It is 8:00 a.m. on a Saturday morning. It feels more like noon. Earlier, at 3:00 a.m., I nursed my two-month-old daughter. At 5:00 a.m., my 2-year-old son woke up early. Again. My husband is at his monthly weekend drill for the U.S. Army Reserves. My coffee machine is broken. At the Starbucks drive through, the baristas get my drink wrong, but I don’t realize it until we’re already well on our way down the highway.
Thankfully, we are going to the gym, where there’s a first-class childcare program that my toddler boy loves. He can run and run and run and play with other kids and throw balls without hearing me tell him “no” or “careful” or “shh” every five minutes. Do I work out at the gym while he plays? Not yet. I’m sitting in the gym café, writing this article while my baby girl coos from her car set. If I write fast, maybe I can finish a few more thoughts before she needs to eat or be rocked to sleep again.
This creative strategy for sanity is one that I learned from one of my many wise friends who’s riding this sleep-deprived, multiple-children train with me. If you have a ticket on this choo-choo, too—or maybe you’re about to board—here are the tips they and I are learning on the job.
Sleep is the most important thing in the universe. You probably hate me for this first one, because sleep is also the most elusive thing in the universe when you have an infant. Especially when you have an infant and older children. But you still need to take whatever opportunities to sleep that you can. Let your spouse take the older kids in the morning so you can get one more hour. Work toward getting the kids and the baby to nap or rest at the same time. Go to bed before it’s dark outside. I’d rather have my son learn how to play by himself when I cook dinner then have him meet a hot meal and a sleep-deprived angry mom when he wakes up.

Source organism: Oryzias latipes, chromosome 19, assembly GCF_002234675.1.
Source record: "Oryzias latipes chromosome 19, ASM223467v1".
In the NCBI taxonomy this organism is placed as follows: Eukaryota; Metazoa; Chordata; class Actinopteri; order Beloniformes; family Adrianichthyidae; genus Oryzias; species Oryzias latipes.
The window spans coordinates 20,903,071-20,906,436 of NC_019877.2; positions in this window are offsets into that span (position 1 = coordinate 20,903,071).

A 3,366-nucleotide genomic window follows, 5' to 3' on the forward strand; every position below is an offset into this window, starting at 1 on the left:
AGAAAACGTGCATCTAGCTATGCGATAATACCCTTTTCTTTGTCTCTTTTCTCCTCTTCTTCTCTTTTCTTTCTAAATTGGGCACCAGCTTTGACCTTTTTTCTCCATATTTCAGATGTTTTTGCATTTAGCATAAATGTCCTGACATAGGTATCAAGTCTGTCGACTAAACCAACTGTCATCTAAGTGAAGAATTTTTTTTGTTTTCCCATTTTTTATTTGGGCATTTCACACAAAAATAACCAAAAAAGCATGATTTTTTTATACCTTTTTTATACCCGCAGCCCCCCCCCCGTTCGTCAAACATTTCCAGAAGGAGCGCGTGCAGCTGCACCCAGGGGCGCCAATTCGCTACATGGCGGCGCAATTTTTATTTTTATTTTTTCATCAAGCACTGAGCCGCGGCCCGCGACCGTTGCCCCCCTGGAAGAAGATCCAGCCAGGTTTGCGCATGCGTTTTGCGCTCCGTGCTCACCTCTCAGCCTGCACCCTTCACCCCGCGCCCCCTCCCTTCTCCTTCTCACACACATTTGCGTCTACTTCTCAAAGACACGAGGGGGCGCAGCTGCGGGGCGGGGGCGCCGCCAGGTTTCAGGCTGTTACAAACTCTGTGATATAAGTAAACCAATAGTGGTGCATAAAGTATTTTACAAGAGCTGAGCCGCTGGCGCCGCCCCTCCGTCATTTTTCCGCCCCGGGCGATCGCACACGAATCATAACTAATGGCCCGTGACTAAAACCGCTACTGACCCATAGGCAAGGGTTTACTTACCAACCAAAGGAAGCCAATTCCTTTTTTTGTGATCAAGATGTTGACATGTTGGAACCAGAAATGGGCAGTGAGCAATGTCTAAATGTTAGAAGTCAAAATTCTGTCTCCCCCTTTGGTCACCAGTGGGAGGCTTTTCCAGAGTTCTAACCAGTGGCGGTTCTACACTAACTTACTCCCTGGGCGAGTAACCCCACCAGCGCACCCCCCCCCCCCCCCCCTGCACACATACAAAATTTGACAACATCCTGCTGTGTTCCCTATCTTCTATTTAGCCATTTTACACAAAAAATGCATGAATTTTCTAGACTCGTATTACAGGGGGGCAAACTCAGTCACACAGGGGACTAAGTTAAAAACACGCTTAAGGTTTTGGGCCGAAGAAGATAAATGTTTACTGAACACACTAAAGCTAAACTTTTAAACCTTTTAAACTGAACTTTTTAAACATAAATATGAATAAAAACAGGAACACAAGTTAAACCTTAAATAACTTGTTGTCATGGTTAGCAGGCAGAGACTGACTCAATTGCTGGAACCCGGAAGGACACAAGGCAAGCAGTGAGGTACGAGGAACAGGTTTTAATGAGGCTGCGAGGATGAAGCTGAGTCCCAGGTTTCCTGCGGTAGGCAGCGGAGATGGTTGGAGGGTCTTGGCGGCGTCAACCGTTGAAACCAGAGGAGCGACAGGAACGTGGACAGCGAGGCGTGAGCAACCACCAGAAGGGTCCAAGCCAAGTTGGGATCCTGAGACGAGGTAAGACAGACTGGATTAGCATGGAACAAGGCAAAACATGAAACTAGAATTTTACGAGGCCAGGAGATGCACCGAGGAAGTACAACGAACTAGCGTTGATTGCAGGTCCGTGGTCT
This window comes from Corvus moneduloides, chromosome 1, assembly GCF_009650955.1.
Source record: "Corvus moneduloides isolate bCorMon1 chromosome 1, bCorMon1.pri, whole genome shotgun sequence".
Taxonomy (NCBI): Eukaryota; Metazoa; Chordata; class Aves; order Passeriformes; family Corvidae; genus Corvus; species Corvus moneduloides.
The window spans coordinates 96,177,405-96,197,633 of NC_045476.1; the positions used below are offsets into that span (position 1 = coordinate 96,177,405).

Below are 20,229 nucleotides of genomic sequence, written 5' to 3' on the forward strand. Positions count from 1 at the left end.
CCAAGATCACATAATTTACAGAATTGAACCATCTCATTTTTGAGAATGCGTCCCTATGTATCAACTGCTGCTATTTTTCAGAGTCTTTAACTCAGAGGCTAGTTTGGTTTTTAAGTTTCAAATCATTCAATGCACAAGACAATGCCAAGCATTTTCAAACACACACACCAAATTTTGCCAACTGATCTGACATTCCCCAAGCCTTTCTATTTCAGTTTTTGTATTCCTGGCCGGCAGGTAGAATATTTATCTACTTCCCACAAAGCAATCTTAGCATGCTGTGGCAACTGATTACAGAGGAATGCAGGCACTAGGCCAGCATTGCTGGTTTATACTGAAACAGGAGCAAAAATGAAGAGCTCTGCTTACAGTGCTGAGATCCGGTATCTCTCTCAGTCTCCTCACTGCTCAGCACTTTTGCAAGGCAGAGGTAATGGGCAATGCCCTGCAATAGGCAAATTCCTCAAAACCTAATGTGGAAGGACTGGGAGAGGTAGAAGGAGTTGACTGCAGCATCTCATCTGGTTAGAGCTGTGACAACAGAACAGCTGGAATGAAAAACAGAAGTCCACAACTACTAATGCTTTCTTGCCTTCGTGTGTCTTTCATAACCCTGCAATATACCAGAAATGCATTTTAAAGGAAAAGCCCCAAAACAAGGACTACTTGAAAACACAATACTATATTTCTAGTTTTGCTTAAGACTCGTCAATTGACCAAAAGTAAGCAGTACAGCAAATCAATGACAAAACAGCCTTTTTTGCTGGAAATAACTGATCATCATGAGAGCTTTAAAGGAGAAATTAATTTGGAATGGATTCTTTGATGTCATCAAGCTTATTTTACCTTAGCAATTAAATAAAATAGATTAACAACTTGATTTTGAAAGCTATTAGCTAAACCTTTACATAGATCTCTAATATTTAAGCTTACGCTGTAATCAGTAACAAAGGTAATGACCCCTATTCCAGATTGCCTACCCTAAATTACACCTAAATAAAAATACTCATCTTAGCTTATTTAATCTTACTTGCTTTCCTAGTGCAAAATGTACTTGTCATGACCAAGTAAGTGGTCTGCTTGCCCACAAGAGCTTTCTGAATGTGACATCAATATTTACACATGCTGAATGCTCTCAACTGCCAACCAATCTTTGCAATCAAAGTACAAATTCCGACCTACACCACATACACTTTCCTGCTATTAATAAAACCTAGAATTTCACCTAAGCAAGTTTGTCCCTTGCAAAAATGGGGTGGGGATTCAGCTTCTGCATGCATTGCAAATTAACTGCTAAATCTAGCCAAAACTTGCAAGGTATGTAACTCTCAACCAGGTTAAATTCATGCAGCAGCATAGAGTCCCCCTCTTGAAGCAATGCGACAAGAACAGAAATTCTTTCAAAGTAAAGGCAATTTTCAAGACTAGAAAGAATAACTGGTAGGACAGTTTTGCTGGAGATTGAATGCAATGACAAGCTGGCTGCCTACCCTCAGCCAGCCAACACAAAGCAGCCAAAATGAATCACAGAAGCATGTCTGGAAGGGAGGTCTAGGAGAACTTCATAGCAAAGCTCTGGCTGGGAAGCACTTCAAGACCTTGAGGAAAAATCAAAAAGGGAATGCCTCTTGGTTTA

Play with your older kids while your baby is asleep. Give the other kids attention before they need it. When the baby goes down for her nap in the morning or the early evening, that’s when I need to play with my son and give him the attention that he needs. You will see jealousy of the baby—this week my son climbed into our daughter’s crib and tried to swaddle himself—and that’s okay. The older children are learning to wait and that’s an important life lesson. But they aren’t self-sufficient adults yet, which leads me to my next tip …
Remember that your older kids are still kids. I’m tempted to think that our son is older than he is, now that I have a littler one to compare him to. He’s only 2, though. He’s still working on obeying my rules and he’s about as patient as you could expect a 2-year-old to be. I need to remember not to expect too much of him and to let him be a kid who plays and makes messes.
Buy a ring sling. It’s embarrassing, but I have now have three baby-wearers: the Moby, the Ergo, and now, the Sakura Bloom Linen Sling. Why? Well, the Moby was great when I just had one child, but it only took that one time when I had just done the required elaborate wrapping up of my baby, only to find that she was hungry again—while my toddler decided it was a good idea to eat his strawberries over the cream-colored living room carpet—to realize that I needed a quicker option. The Ergo is great when the baby is older, but it’s hot and takes up a lot of room in the bag that is now full of diapers in two sizes. You want to be able to slide that baby in quick so you can chase down the toddler in the parking lot.